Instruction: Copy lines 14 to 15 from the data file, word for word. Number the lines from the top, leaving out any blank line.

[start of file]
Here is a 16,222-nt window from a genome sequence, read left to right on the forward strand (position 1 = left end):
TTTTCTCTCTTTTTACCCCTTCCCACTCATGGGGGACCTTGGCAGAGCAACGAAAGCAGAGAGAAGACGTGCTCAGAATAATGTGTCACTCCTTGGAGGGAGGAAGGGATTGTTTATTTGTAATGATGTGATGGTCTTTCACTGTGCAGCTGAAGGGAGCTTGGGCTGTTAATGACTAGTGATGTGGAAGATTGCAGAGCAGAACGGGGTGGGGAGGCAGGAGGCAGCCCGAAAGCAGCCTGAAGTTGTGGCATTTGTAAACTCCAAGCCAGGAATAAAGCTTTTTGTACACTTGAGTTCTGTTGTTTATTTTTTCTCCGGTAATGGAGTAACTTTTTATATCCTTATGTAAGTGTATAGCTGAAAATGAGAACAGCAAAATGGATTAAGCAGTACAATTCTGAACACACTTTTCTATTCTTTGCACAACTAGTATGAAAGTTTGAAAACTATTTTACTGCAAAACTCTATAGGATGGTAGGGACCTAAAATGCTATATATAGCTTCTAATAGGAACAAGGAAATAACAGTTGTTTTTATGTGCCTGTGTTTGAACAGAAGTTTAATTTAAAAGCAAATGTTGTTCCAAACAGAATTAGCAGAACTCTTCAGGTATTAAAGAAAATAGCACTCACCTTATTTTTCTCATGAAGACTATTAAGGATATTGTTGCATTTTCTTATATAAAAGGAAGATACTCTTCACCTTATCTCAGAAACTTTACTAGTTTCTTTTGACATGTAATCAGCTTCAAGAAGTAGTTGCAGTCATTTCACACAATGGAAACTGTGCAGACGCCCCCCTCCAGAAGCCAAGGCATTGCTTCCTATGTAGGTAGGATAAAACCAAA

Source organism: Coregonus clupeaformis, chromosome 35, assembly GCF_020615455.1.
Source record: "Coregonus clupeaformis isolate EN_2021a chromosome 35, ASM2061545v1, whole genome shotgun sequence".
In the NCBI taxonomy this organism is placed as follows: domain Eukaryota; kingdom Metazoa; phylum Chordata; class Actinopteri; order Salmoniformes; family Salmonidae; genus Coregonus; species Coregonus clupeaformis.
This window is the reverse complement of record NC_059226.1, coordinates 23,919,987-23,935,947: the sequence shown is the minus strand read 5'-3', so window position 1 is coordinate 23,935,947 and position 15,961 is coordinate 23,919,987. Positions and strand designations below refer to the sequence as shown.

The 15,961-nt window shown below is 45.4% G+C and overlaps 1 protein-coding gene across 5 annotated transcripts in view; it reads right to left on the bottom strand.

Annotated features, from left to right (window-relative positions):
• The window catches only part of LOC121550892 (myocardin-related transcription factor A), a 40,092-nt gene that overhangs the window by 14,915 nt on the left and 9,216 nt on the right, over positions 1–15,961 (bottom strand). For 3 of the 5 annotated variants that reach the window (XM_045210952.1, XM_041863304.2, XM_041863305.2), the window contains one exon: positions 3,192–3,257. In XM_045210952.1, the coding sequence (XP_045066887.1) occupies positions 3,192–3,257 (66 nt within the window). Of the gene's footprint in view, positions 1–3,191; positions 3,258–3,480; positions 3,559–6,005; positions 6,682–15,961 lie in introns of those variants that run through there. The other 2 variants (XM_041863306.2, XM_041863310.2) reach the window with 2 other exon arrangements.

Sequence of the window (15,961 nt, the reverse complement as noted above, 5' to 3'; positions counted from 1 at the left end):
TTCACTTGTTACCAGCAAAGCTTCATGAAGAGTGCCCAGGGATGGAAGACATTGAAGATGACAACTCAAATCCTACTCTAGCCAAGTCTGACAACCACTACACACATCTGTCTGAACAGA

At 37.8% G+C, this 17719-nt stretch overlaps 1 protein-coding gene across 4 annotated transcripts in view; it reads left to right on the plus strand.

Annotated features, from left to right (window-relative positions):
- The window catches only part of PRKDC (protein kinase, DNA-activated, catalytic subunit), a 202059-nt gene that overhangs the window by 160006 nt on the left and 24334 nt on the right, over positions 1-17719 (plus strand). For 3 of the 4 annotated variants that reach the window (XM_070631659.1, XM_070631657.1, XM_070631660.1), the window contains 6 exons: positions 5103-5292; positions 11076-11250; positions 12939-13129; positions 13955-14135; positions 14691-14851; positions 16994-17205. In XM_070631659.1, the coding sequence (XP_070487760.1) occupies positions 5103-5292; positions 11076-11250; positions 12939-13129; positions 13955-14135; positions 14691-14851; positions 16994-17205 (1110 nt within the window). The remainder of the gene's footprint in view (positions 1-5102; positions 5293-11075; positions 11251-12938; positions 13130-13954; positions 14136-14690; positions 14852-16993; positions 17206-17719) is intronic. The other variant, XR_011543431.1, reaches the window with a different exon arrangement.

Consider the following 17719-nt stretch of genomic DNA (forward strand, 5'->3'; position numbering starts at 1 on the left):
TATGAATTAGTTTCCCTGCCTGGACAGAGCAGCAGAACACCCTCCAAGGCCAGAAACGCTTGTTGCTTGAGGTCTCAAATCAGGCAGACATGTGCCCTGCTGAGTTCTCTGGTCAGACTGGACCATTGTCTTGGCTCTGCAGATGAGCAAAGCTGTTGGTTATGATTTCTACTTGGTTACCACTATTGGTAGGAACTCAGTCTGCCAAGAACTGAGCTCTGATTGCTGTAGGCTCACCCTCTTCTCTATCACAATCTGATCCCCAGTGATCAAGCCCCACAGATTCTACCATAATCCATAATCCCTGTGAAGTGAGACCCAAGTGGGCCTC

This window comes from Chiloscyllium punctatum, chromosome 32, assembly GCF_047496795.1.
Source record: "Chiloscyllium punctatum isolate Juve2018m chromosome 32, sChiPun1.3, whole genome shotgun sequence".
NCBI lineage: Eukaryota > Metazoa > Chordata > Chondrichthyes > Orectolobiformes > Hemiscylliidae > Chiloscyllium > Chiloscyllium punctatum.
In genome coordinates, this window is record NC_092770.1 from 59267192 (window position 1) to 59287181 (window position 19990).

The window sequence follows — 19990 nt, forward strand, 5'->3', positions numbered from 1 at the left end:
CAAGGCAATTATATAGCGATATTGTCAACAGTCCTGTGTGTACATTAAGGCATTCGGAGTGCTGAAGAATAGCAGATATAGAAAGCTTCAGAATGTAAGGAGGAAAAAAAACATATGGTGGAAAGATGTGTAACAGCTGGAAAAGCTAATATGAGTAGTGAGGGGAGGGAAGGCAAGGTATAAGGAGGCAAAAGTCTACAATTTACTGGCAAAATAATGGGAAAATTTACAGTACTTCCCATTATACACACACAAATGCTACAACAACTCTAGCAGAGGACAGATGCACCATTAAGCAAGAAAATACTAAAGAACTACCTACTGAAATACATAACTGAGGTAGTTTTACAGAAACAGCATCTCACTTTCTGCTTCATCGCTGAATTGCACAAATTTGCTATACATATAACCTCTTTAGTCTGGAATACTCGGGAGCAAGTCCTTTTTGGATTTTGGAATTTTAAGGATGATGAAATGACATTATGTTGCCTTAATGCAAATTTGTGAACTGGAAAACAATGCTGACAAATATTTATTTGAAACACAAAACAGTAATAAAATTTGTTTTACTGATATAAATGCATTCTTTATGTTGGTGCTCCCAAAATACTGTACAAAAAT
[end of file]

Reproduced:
- The window catches only part of PRKDC (protein kinase, DNA-activated, catalytic subunit), a 202059-nt gene that overhangs the window by 160006 nt on the left and 24334 nt on the right, over positions 1-17719 (plus strand). For 3 of the 4 annotated variants that reach the window (XM_070631659.1, XM_070631657.1, XM_070631660.1), the window contains 6 exons: positions 5103-5292; positions 11076-11250; positions 12939-13129; positions 13955-14135; positions 14691-14851; positions 16994-17205. In XM_070631659.1, the coding sequence (XP_070487760.1) occupies positions 5103-5292; positions 11076-11250; positions 12939-13129; positions 13955-14135; positions 14691-14851; positions 16994-17205 (1110 nt within the window). The remainder of the gene's footprint in view (positions 1-5102; positions 5293-11075; positions 11251-12938; positions 13130-13954; positions 14136-14690; positions 14852-16993; positions 17206-17719) is intronic. The other variant, XR_011543431.1, reaches the window with a different exon arrangement.

Consider the following 17719-nt stretch of genomic DNA (forward strand, 5'->3'; position numbering starts at 1 on the left):